Eugene Buchanan: Maddy’s misfortune |

Eugene Buchanan: Maddy’s misfortune

Eugene Buchanan, magazines editor
Courtesy Photo

To help fuel your stoke for the ski season is this weekly series of stories by Eugene Buchanan, first published in several ski industry magazines. If they don’t win Pulitzers, hopefully they’ll win the hearts of powder hounds.

Some wedding table conversations are better than others. Still, none of us at Table 9 were prepared for the doozy related by John “Maddy” Madigan, a not-too-backcountry-savvy friend from Seattle.

The story began simply enough, barely giving us pause from our plates. But then, our attention was grabbed and dragged along like snowflakes in an avalanche. Before long, we were sitting enthralled, ignoring the toasts and speeches around us.

It all started on President’s Day when Maddy and his friend Greg decided to take a day trip and ski from Mt. Bachelor’s Edison Snowpark to a warming hut six miles away.

“What probably started it all,” said Maddy, skewering a piece of salmon, “was a five-liter box of Mountain Chablis.”

The events that followed could likely be traced to their decision to chug from the box whenever they saw a Blue Diamond trail marker.

“It was sort of like playing Bob on the Bob Newhart Show,” he said. “Only instead of drinking when you hear ‘Bob,’ we did it when we saw trail markers.”

On a well-marked trail, it didn’t take long for the Chablis to go to their heads, which led to another innovative way to kill time — taking turns making up stories, which always ended the same way — one guy would get hurt while the other wound up in a hot tub with the girls.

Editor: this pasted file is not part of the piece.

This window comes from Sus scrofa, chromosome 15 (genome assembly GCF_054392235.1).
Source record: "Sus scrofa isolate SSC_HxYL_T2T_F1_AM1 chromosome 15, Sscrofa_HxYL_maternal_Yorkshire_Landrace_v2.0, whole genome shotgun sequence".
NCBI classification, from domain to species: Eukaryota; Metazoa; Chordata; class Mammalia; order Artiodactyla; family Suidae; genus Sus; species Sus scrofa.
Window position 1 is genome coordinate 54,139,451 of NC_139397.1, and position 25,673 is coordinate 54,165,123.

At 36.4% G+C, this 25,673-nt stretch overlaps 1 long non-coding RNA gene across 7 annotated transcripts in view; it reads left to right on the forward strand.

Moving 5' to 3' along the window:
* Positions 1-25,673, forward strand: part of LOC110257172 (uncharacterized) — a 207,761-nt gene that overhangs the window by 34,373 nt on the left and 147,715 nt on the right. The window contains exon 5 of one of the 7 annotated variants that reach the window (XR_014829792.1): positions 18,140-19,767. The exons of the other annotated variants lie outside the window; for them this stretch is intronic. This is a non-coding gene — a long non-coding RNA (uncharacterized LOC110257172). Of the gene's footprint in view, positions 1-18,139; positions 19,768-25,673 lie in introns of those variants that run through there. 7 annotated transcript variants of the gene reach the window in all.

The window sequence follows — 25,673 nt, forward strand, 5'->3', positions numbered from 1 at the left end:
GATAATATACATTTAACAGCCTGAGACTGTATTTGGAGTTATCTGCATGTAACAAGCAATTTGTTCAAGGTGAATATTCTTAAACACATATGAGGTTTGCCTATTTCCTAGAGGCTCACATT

Skiing, chatting and drinking with nary a care, time passed as quickly as the wine, and they soon found themselves at the open-walled hut warming themselves around a cast iron woodstove. After venturing outside to purge himself of Chablis, Maddy returned and noticed that his friend was warming his hindquarters by the stove.

“It looked warm and toasty,” said Maddy, “so I dropped my pants also and started moving my butt back and forth over the stove. But then I lost my footing and fell cheek-first on the thing.”

Since the stove was low and at an angle, Maddy had to rock back and forth to finally get off, exacerbating the situation. He then waddled outside and planted his derriere in the snow to an audible hiss. When he returned, the two laughed at his misfortune in a drunken stupor.

“But it hurt like hell,” he said.

Wine gone and butt burnt, reality set in, and it was time to ski back to the car. By now, however, it had started getting dark, and five inches of snow had covered the trail. With seared hindquarters and Chablis-filled legs, Maddy didn’t do so well and fell down constantly.

Then, the sun went down, and in the dark, Maddy skied into a tree, tweaking his knee. So he did what any butt-burned, tweaked-knee backcountry wino would do — he started post-holing after his friend Greg, who had his own problems. He lost the trail in the dark, and after an hour, the two decided to cut their losses and build a snow cave.

Once inside, they took their boots off, wrung the water from their socks and put their feet inside their packs and laid on top of one another to stay warm. But Lady Misfortune wasn’t done. While Greg was on top of Maddy, the snow cave collapsed.